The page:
That isn’t to say there weren’t brilliant performances by Americans. Meryl Davis and Charlie White were as dominant as advertised. Ted Ligety captured gold yet again, eight years after getting his first. Noelle Pikus-Pace came out of retirement to win her first ever medal in the Skeleton at the age of 31, after failing to win bronze by one-tenth of a second in Vancouver. If I had to project the biggest potential star exiting this year’s Games, it would have to be Mikaela Shiffrin. The 18-year old won gold in the women’s slalom and did it in dramatic fashion. After the first run, she had a commanding lead and appeared guaranteed to win gold. During her second run, she slipped and went onto one ski (causing me to audibly yell at the TV). She recovered brilliantly and finished with a comfortable lead for gold. She is young, attractive, and remarkably talented. She will likely be competitive, if not dominant, for at least two more Olympic Games barring injuries or unforeseen circumstances. The future looks bright for this rising star.

Mikaela Shiffrin wins her first gold medal at the age of 18.

Mikaela Shiffrin wins her first gold medal at the age of 18. She was one of US’ breakout stars.

Security: A+

One of the biggest concerns going into the 2014 Sochi Games was the security of the athletes and spectators. Rumors of terrorist attacks, suicide bombers, or other violent protests were concerns coming into Sochi, but were almost non-existent once the opening ceremony began. I obviously was not there to experience it firsthand, but I never heard any of the athletes complaining about feeling at-risk or unsafe. You can’t say enough about the job that the security team did in keeping all of the athletes and viewers safe.

TV Coverage: B+

This grade might be revised once the final TV ratings for the Games are released, but the coverage from NBC was excellent. They focused on the “live” performances themselves, but did a good job of mixing in side stories such as touching back-stories for many of the athletes. The broadcasters for individual events were generally knowledgeable and pleasant to hear commentate. Two “black-eyes” stick out in my mind regarding the coverage, and yes, one of those black eyes is almost a literal one. Bob Costas fought through an eye infection like a trooper, but it was quite distracting to watch. Matt Lauer and Meredith Vieira did an admirable job of filling in while Bob recuperated from his eye infection. The second black-eye was obtained during an interview with Bronze medal winner Bode Miller. Miller lost his brother last year and was clearly emotional after the race. Christin Miller, who was interviewing Miller, continued to probe about how Bode was feeling about his brother after the race until he eventually broke down and had to walk away from the interview. The full transcript of the race can be found here. Bode eventually came to the defense of Miller on Twitter, but it still rubbed me the wrong way. Other than these two issues, the TV coverage was superb.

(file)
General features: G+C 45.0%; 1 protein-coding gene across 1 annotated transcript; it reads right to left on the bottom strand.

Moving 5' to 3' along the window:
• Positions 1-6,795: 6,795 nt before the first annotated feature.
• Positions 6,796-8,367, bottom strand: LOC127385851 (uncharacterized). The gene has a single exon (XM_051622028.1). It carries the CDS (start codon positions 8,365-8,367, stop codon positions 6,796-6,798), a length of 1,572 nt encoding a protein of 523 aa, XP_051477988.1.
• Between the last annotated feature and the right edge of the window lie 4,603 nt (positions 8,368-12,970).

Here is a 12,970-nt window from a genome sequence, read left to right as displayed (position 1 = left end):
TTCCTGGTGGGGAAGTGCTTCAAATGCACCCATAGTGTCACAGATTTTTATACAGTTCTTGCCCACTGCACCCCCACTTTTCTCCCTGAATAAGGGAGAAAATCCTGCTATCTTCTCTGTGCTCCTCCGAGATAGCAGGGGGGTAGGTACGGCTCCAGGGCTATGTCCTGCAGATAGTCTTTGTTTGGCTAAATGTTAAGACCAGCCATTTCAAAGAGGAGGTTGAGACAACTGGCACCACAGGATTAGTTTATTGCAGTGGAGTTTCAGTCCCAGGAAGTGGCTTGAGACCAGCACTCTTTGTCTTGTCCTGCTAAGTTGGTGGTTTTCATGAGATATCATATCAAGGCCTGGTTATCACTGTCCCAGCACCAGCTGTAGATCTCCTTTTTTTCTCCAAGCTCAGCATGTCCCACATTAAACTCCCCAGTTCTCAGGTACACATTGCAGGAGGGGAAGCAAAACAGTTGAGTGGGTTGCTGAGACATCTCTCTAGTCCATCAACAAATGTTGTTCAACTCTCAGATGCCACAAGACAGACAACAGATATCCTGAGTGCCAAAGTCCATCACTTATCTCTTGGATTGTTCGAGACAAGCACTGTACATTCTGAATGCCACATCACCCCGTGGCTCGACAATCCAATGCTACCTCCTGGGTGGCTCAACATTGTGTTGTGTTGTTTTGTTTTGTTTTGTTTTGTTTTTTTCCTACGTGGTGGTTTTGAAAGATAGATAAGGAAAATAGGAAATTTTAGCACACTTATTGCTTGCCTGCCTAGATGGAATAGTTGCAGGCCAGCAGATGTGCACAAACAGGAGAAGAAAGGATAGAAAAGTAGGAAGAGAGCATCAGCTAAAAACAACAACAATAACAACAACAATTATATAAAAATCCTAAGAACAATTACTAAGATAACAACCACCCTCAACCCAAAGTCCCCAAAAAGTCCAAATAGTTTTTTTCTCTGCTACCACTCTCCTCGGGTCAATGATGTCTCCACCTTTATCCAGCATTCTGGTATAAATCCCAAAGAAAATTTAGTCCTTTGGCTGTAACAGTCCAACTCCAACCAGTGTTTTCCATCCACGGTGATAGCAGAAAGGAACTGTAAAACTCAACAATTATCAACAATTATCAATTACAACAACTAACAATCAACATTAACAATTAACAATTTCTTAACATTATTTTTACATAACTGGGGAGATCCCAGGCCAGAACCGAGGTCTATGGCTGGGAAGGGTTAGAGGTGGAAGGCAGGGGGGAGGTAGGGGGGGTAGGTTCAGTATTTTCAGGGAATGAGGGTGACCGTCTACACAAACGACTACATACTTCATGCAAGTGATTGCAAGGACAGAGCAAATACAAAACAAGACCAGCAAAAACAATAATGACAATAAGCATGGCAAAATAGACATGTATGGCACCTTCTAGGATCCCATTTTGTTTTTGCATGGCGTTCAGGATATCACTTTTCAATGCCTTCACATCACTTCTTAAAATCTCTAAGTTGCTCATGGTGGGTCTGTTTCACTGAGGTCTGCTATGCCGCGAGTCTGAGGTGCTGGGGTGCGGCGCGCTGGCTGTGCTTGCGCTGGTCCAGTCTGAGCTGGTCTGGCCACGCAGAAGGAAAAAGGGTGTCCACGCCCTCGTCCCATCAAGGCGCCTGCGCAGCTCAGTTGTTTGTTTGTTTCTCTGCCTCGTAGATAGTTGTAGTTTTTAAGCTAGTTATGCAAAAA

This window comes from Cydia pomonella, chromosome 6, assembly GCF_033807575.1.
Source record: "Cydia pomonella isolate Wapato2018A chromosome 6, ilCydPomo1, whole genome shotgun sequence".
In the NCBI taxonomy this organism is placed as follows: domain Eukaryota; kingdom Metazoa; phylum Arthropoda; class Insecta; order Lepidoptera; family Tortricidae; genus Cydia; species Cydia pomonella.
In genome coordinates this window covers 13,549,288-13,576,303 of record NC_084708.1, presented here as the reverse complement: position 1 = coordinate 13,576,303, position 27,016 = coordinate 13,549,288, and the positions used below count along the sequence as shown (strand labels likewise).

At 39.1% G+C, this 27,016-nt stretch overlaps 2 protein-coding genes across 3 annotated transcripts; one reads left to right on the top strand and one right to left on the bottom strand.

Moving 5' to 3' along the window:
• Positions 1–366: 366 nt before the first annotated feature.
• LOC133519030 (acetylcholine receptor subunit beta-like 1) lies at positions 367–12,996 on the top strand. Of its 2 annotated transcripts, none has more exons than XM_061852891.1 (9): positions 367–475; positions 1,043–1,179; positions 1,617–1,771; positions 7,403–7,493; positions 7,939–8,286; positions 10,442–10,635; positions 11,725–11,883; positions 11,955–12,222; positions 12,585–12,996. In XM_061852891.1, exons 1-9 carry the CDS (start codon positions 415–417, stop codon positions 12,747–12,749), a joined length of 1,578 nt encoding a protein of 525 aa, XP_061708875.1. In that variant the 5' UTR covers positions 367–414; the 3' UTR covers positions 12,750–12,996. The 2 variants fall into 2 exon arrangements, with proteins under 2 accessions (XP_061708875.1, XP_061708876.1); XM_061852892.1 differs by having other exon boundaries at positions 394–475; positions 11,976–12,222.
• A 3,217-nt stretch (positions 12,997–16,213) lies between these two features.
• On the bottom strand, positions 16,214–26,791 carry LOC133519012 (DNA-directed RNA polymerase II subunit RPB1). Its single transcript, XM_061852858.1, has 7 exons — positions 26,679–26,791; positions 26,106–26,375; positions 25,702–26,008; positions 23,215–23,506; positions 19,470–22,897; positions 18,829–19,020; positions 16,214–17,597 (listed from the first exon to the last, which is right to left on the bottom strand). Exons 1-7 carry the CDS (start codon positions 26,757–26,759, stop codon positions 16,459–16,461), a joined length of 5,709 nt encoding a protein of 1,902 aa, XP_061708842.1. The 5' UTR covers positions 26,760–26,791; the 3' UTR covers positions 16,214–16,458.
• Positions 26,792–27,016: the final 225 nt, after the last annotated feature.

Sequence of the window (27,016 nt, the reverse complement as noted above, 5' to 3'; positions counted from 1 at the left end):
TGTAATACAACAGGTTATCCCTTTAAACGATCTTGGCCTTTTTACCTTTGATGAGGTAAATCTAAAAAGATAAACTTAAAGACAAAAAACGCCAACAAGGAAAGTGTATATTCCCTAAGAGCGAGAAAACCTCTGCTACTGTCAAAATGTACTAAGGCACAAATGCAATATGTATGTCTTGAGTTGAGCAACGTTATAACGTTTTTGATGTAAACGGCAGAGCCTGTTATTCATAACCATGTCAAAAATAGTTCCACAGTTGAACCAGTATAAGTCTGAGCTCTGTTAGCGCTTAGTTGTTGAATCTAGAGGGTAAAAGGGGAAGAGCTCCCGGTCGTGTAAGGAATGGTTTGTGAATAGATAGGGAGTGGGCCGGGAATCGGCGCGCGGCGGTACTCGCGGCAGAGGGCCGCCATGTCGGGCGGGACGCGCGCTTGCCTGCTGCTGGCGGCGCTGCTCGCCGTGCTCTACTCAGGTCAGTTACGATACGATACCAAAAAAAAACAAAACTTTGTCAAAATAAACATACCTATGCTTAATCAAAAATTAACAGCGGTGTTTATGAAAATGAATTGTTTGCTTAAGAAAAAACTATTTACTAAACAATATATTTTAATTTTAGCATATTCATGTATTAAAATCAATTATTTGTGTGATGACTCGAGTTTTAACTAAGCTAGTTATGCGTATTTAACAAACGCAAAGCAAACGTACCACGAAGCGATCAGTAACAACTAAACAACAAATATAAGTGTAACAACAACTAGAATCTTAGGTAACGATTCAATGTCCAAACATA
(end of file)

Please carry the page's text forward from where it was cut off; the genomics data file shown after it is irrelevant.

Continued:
Overall: B-

My overall feeling towards these Games is a solid “Meh.” I wanted to be able to engage with it constantly, for it to captivate me for over 2 weeks and leave me wanting more. In the end, it wasn’t quite the experience I was looking for. To a large degree, this was not Sochi’s fault. Our athletes did not perform to their abilities. Not to take away from the other athletes, but USA should always win the medal count for the Winter Olympics. We have too many athletes competing in these events and too many resources dedicated to them to fall short. Sochi was a flawed, but admirable host. They kept the Games going without too many hitches. They gave the world a glimpse into their history, culture, and lives for a few weeks. The 2016 Olympics will be taking place in Rio de Janeiro, Brazil. Hopefully they, and American athletes, can deliver an unforgettable performance that will leave us all wanting more.